I can speak Dutch. Well, one phrase. I know how to say “A piece of young to middle cheese, please.” This was taught to me long ago by a Dutch friend. I stayed with her in The Hague for a few weeks when I was much, much younger.
Now let me tell you more about my truly amazing hotel in Rotterdam. This thoroughly modern hotel lets you pick your room upon computer check-in. The rooms are small but super functional (ie they don’t feel small). Very, very quiet, like a vault, very comfy beds, and everything controlled by your personal iPad, from temperature (which is one of my “musts”) to “mood.” I tried “relax” and “party” last night. With “party” my pod-like bathroom lighting turned purple: And this magically appeared on the TV, with music – it was a sort of psychedelic slide show of smiley faces. The concept is that we don’t spend all of our time in our bedrooms, so they have amazing “living rooms” on the main floor of the hotel. Here are a few photos: And while I did not pay for the hotel myself, I’m pretty sure it is entirely reasonable. I would stay at a Citizen M anywhere they have them in a heartbeat. Also very sweet and friendly staff, and a darned good complimentary breakfast. (Ooh I just checked and they even have one in New York!).
Just before I went to bed last night, I opened the gift that Donner Books sent me home with. Honestly, it was like they’d been stalking me, because the gifts were perfect. After a wonderful deep sleep in my huge bed (do I sound like I’ve been hired by Citizen M to spread the word?) I met Lemniscaat’s intrepid publicist, Linda Bertens, for another day of bookish activities. A word on Linda: She is exceptional. I feel like I’ve just encountered a long-lost friend. She is so easy to talk to, so personable. And she’s about to move into the editorial department at Lemniscaat, which is terrific. Lemniscaat sounds like a wonderful place to work – it’s a family business, began by Jean-Christophe’s parents and now run by Jean-Christophe and his wife (and their two young girls are already discussing taking over one day).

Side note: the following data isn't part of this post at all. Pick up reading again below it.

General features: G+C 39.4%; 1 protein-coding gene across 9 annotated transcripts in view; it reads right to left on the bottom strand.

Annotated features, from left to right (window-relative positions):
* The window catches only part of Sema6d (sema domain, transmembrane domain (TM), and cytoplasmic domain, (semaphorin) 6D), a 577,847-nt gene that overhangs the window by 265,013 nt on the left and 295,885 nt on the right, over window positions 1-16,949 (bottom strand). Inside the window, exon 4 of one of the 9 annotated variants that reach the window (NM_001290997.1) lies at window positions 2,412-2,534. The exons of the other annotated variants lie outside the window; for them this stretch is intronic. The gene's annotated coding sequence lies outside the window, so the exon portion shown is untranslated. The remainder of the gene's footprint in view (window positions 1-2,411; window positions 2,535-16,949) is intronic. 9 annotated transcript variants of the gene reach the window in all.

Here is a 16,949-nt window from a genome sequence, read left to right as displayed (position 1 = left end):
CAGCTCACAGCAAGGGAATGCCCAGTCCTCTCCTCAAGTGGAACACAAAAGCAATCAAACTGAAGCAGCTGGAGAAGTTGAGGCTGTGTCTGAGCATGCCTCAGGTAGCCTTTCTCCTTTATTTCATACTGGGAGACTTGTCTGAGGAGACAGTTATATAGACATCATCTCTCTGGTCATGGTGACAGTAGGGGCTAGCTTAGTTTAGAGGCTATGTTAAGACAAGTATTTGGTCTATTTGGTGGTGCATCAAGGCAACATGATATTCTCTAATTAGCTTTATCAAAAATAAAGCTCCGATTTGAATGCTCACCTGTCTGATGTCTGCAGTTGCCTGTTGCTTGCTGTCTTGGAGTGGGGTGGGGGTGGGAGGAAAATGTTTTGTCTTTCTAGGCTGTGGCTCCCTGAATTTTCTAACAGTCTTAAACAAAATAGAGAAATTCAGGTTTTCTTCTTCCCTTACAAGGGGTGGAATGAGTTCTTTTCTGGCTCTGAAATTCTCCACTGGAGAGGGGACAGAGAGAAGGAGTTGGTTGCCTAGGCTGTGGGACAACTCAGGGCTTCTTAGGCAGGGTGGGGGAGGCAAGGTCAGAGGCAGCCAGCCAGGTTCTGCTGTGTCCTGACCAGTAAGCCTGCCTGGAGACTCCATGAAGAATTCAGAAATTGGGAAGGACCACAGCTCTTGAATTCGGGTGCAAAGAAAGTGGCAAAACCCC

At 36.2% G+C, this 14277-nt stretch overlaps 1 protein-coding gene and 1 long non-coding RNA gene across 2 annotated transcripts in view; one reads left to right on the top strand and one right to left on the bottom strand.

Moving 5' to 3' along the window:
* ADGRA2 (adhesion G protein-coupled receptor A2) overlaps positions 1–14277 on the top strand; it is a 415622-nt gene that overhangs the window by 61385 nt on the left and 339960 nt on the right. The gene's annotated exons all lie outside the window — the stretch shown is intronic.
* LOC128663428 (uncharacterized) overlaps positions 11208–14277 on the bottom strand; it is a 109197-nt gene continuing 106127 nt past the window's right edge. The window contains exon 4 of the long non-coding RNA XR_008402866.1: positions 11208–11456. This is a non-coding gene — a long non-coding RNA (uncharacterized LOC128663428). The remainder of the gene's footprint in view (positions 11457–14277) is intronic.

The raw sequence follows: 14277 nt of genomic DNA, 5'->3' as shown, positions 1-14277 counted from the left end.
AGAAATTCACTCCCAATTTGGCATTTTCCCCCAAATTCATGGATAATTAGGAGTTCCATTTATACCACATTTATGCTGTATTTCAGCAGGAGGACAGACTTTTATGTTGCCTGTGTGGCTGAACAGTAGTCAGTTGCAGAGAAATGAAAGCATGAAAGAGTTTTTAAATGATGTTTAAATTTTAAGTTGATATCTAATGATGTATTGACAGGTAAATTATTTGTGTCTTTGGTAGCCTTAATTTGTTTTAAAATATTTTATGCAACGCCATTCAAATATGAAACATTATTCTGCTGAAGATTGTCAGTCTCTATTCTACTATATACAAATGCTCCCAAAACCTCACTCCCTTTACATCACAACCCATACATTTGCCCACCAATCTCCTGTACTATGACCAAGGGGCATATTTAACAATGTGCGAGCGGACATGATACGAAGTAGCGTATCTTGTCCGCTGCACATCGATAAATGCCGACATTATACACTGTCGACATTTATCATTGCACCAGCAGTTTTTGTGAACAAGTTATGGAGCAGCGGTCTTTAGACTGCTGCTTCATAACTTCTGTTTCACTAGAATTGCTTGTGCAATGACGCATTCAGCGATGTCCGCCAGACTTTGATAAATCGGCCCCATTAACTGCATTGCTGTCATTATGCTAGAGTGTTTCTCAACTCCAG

Honestly, the book business is filled with such amazing people!
The day started with a couple of interviews with book bloggers, first the charming Maaijke and Selma: And the equally lovely Mathilde: Then Linda and I headed by train to Nijkerk and Roodbeen Boekhandel. Members of a young adult book club were supposed to come to a meet ‘n greet. They did not.
Now … every author knows that feeling. That little pit in your stomach … BUT. At least the little pit was filled with a famous brand of Dutch chocolate: And, I met this lovely 12 year old girl, an aspiring writer, who asked me questions about craft and was genuinely thrilled to meet a real, live author (and yes, she bought my book. The sale du jour). AND, I roamed the store and was delighted to see fellow Canadian authors representing!!
Lovely Linda and I took the train back to Rotterdam. This picture outside Rotterdam Centrale sums up the city, I think, with the cyclists gliding past. We had a slow walk back towards my hotel, and Linda suggested we go up “The View” – the Rotterdam version of the London Eye. This photo shows the famous Markthal beside the ferris wheel. We both thought we were brave until we got on it.
Here are a few photos of Rotterdam to leave you with – it’s a city that was heavily bombed in WW II, so many of the buildings are ultra-modern – I admire their boldness when it comes to their modern architecture, especially compared to Vancouver. Those cube houses are famous – you can apparently tour one of them – I wish I’d had time to do so. Can’t quite imagine what they look like inside! Here’s that darned ferris wheel at night: Tomorrow I get to visit the publishing house, and meet with book bloggers – then, it is off to Paris, where I reunite with my beautiful husband.